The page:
Tag Archives: interest-gender

  1. What Does The Term “Nonbinary” Really Mean?

    by Rory Gory Many people are raised to believe that gender and sex are the same thing, and that there are two options available to us: male or female. But neither sex nor gender is inherently binary—the belief that people must be classified into one of these two categories. When something can’t be placed in two boxes, we call it nonbinary, meaning “not consisting of, …

  2. “She Sheds” And Other Words That We Made Unnecessarily Feminine

    Gendered language isn’t anything new. The English language has repeatedly identified people as male or female through titles and other descriptive words. Think waiter/waitress, policeman/policewoman, and so on. Fortunately, many of these words have been replaced by  gender-neutral terms (server and police officer), but at the same time, some of the latest neologisms assign gender to terms that were previously neutral .  We’re talking about terms …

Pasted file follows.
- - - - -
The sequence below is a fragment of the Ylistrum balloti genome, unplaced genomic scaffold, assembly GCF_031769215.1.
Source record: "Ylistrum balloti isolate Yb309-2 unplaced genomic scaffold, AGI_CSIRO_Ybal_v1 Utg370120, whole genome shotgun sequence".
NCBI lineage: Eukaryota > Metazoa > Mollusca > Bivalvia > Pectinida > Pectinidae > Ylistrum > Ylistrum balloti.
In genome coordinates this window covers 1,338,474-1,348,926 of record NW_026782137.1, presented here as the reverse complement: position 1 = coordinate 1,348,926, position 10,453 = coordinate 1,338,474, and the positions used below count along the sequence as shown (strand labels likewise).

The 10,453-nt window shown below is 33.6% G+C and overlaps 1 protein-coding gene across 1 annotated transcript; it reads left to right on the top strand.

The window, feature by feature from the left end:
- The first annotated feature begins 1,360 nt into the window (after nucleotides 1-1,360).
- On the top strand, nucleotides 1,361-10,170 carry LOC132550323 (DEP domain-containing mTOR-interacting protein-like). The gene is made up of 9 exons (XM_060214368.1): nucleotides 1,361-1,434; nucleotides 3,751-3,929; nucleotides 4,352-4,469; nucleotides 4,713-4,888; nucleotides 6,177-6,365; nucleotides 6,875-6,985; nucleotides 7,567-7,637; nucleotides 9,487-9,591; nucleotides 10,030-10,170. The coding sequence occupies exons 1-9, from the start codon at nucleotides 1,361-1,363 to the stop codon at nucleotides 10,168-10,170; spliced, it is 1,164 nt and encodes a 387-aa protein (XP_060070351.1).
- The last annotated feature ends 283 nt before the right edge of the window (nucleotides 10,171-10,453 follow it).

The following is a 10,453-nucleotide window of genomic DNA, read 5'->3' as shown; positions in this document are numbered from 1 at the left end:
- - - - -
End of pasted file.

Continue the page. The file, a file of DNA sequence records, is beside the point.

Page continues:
3. “Mistress” And Other Words That Only Apply To Women

    It takes two people to have an affair. Despite this fact, there is a clear disparity in the way the public generally discusses extramarital relationships. Heterosexual men who have affairs are just heterosexual men who had affairs. But, the women with whom they have those affairs quickly get labeled with another term, one for which there is no effective male equivalent in English: mistress. As …

  4. Women: Stop Saying These Words

    When we asked this woman what words she thought women should stop saying, she responded in rhyme. Watch to hear more about her views on these two phrases that convey unintentional gender bias. 
  5. How Does The English Language Handle Gender Identity?

    Transgender issues are nothing new, but many of the words surrounding how we talk about gender identity are relatively young … at least by dictionary standards. In conversational use as early as the 1960s, transgender entered the dictionary in the early 1990s. Trans- is a Latin prefix meaning “across or beyond.” Gender shares the same Latin root as genus. Someone who is transgender does not …